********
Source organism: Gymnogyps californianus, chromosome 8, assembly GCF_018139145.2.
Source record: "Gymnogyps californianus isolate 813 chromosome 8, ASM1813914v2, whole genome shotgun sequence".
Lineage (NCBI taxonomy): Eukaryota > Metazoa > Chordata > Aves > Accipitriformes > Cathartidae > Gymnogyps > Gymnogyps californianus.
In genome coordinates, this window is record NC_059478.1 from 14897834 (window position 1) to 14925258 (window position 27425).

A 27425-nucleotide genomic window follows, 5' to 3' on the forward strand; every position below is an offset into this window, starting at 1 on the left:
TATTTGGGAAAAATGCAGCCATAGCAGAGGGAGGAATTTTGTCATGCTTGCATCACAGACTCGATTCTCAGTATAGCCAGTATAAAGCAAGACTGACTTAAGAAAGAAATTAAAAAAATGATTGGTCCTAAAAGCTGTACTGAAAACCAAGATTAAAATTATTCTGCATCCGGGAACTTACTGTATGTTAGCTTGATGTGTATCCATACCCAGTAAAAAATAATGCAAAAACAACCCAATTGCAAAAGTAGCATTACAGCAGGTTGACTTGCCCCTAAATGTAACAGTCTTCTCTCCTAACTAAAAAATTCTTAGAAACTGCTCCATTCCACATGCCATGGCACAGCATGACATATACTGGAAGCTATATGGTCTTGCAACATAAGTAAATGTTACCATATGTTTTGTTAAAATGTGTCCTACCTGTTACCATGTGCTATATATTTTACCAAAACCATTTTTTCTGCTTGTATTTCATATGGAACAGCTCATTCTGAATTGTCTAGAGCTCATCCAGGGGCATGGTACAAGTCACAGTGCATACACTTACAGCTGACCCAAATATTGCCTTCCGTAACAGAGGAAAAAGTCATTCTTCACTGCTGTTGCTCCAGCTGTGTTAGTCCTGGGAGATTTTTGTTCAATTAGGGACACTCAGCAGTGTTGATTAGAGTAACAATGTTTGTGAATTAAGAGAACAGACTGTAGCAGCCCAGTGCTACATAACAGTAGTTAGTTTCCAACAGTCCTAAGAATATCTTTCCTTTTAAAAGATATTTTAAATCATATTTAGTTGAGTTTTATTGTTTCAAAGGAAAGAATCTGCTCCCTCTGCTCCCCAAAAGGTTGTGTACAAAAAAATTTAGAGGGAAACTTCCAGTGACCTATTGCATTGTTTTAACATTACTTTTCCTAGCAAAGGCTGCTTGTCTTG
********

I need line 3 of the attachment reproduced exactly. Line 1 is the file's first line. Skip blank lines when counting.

Lineage (NCBI taxonomy): Eukaryota > Metazoa > Chordata > Aves > Accipitriformes > Cathartidae > Gymnogyps > Gymnogyps californianus.